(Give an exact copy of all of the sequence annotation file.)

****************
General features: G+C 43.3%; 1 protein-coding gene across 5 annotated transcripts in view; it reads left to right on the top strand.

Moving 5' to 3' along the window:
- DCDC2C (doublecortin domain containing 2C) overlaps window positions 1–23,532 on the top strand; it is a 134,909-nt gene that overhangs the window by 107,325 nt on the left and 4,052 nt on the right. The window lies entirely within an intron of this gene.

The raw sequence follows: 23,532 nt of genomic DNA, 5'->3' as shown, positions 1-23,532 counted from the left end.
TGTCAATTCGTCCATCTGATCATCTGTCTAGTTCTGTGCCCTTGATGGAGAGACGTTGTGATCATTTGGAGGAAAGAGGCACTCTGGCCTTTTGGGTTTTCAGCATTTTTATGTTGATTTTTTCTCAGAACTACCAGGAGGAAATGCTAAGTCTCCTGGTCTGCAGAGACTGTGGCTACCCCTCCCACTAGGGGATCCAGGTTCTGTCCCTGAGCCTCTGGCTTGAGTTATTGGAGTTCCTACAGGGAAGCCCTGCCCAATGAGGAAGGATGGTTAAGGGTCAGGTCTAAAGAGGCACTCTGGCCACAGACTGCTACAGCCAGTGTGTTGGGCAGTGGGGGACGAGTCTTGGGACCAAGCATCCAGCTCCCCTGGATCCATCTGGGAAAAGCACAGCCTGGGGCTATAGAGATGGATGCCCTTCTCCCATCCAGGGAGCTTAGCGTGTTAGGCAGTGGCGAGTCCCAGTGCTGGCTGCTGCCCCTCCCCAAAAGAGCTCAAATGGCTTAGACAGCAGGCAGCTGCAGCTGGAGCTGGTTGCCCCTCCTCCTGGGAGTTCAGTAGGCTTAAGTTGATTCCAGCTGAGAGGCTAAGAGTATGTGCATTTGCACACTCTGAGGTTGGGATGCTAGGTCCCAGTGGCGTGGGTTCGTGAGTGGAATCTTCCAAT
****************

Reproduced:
General features: G+C 43.3%; 1 protein-coding gene across 5 annotated transcripts in view; it reads left to right on the top strand.

Moving 5' to 3' along the window:
- DCDC2C (doublecortin domain containing 2C) overlaps window positions 1–23,532 on the top strand; it is a 134,909-nt gene that overhangs the window by 107,325 nt on the left and 4,052 nt on the right. The window lies entirely within an intron of this gene.

The raw sequence follows: 23,532 nt of genomic DNA, 5'->3' as shown, positions 1-23,532 counted from the left end.
TGTCAATTCGTCCATCTGATCATCTGTCTAGTTCTGTGCCCTTGATGGAGAGACGTTGTGATCATTTGGAGGAAAGAGGCACTCTGGCCTTTTGGGTTTTCAGCATTTTTATGTTGATTTTTTCTCAGAACTACCAGGAGGAAATGCTAAGTCTCCTGGTCTGCAGAGACTGTGGCTACCCCTCCCACTAGGGGATCCAGGTTCTGTCCCTGAGCCTCTGGCTTGAGTTATTGGAGTTCCTACAGGGAAGCCCTGCCCAATGAGGAAGGATGGTTAAGGGTCAGGTCTAAAGAGGCACTCTGGCCACAGACTGCTACAGCCAGTGTGTTGGGCAGTGGGGGACGAGTCTTGGGACCAAGCATCCAGCTCCCCTGGATCCATCTGGGAAAAGCACAGCCTGGGGCTATAGAGATGGATGCCCTTCTCCCATCCAGGGAGCTTAGCGTGTTAGGCAGTGGCGAGTCCCAGTGCTGGCTGCTGCCCCTCCCCAAAAGAGCTCAAATGGCTTAGACAGCAGGCAGCTGCAGCTGGAGCTGGTTGCCCCTCCTCCTGGGAGTTCAGTAGGCTTAAGTTGATTCCAGCTGAGAGGCTAAGAGTATGTGCATTTGCACACTCTGAGGTTGGGATGCTAGGTCCCAGTGGCGTGGGTTCGTGAGTGGAATCTTCCAAT